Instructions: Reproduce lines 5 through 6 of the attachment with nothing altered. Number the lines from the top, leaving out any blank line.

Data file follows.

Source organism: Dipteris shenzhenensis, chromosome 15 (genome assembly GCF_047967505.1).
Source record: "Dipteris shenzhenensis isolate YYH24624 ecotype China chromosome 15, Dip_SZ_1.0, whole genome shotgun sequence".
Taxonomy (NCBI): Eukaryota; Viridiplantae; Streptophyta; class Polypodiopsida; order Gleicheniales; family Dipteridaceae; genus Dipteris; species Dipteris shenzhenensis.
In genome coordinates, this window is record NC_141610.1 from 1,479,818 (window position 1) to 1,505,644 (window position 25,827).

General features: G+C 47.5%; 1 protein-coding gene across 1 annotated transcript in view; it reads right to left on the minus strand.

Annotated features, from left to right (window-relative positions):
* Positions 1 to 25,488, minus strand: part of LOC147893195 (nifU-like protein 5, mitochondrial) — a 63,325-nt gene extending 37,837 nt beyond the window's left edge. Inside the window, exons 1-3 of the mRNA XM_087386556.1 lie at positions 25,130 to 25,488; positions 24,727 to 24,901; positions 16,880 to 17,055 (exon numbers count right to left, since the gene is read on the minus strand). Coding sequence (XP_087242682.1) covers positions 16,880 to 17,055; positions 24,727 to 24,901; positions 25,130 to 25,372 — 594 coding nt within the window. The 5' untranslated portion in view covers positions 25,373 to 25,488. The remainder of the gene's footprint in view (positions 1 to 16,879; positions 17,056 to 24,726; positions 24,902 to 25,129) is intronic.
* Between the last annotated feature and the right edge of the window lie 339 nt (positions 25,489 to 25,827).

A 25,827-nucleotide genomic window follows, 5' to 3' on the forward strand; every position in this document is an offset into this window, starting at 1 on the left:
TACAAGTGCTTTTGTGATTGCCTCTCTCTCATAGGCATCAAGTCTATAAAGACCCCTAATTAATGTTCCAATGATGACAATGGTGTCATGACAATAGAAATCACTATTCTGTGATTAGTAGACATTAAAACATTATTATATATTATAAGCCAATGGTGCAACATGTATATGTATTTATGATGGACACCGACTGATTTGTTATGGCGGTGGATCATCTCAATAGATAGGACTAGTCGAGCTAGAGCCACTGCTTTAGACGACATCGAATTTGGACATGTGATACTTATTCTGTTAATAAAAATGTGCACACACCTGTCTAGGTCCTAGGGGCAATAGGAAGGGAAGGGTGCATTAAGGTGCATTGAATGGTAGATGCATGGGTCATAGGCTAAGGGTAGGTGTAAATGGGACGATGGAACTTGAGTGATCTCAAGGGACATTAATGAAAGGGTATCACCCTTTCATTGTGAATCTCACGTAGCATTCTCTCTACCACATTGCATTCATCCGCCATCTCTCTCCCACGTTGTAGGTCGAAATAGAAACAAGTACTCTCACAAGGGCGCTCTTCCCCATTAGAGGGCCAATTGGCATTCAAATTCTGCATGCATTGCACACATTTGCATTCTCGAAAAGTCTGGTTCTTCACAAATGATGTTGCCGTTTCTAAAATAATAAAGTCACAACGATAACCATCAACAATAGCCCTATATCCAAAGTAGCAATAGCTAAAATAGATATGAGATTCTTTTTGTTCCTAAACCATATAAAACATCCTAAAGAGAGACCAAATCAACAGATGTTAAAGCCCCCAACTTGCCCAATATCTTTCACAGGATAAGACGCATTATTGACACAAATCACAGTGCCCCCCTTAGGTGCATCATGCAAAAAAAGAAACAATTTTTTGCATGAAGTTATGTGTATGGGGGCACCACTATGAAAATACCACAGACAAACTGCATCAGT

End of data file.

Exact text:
General features: G+C 47.5%; 1 protein-coding gene across 1 annotated transcript in view; it reads right to left on the minus strand.

Annotated features, from left to right (window-relative positions):